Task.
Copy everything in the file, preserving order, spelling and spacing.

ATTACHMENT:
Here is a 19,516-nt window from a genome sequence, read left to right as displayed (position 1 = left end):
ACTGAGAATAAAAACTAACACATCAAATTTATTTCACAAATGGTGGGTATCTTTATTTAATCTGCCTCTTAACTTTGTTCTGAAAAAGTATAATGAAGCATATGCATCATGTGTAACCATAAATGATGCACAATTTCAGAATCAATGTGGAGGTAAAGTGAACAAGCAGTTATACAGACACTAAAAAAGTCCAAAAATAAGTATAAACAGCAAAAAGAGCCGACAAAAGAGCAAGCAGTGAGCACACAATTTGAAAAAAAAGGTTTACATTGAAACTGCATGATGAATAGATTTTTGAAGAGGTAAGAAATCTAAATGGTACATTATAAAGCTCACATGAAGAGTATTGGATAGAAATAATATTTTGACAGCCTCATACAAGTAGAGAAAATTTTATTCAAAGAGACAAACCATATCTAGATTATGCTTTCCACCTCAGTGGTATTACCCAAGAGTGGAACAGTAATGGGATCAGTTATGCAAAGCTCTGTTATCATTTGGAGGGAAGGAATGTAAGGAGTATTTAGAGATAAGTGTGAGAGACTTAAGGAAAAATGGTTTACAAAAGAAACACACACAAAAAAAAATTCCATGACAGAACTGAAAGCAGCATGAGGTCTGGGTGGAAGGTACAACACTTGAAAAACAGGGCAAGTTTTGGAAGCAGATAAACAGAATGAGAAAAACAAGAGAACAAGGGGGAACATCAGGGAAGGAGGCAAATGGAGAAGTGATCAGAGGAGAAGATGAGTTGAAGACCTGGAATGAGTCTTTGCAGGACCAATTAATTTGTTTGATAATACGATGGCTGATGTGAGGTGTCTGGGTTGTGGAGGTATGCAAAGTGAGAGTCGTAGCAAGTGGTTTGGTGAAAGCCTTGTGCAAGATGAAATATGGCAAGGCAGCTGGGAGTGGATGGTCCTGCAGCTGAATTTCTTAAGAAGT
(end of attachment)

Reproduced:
Here is a 19,516-nt window from a genome sequence, read left to right as displayed (position 1 = left end):
ACTGAGAATAAAAACTAACACATCAAATTTATTTCACAAATGGTGGGTATCTTTATTTAATCTGCCTCTTAACTTTGTTCTGAAAAAGTATAATGAAGCATATGCATCATGTGTAACCATAAATGATGCACAATTTCAGAATCAATGTGGAGGTAAAGTGAACAAGCAGTTATACAGACACTAAAAAAGTCCAAAAATAAGTATAAACAGCAAAAAGAGCCGACAAAAGAGCAAGCAGTGAGCACACAATTTGAAAAAAAAGGTTTACATTGAAACTGCATGATGAATAGATTTTTGAAGAGGTAAGAAATCTAAATGGTACATTATAAAGCTCACATGAAGAGTATTGGATAGAAATAATATTTTGACAGCCTCATACAAGTAGAGAAAATTTTATTCAAAGAGACAAACCATATCTAGATTATGCTTTCCACCTCAGTGGTATTACCCAAGAGTGGAACAGTAATGGGATCAGTTATGCAAAGCTCTGTTATCATTTGGAGGGAAGGAATGTAAGGAGTATTTAGAGATAAGTGTGAGAGACTTAAGGAAAAATGGTTTACAAAAGAAACACACACAAAAAAAAATTCCATGACAGAACTGAAAGCAGCATGAGGTCTGGGTGGAAGGTACAACACTTGAAAAACAGGGCAAGTTTTGGAAGCAGATAAACAGAATGAGAAAAACAAGAGAACAAGGGGGAACATCAGGGAAGGAGGCAAATGGAGAAGTGATCAGAGGAGAAGATGAGTTGAAGACCTGGAATGAGTCTTTGCAGGACCAATTAATTTGTTTGATAATACGATGGCTGATGTGAGGTGTCTGGGTTGTGGAGGTATGCAAAGTGAGAGTCGTAGCAAGTGGTTTGGTGAAAGCCTTGTGCAAGATGAAATATGGCAAGGCAGCTGGGAGTGGATGGTCCTGCAGCTGAATTTCTTAAGAAGT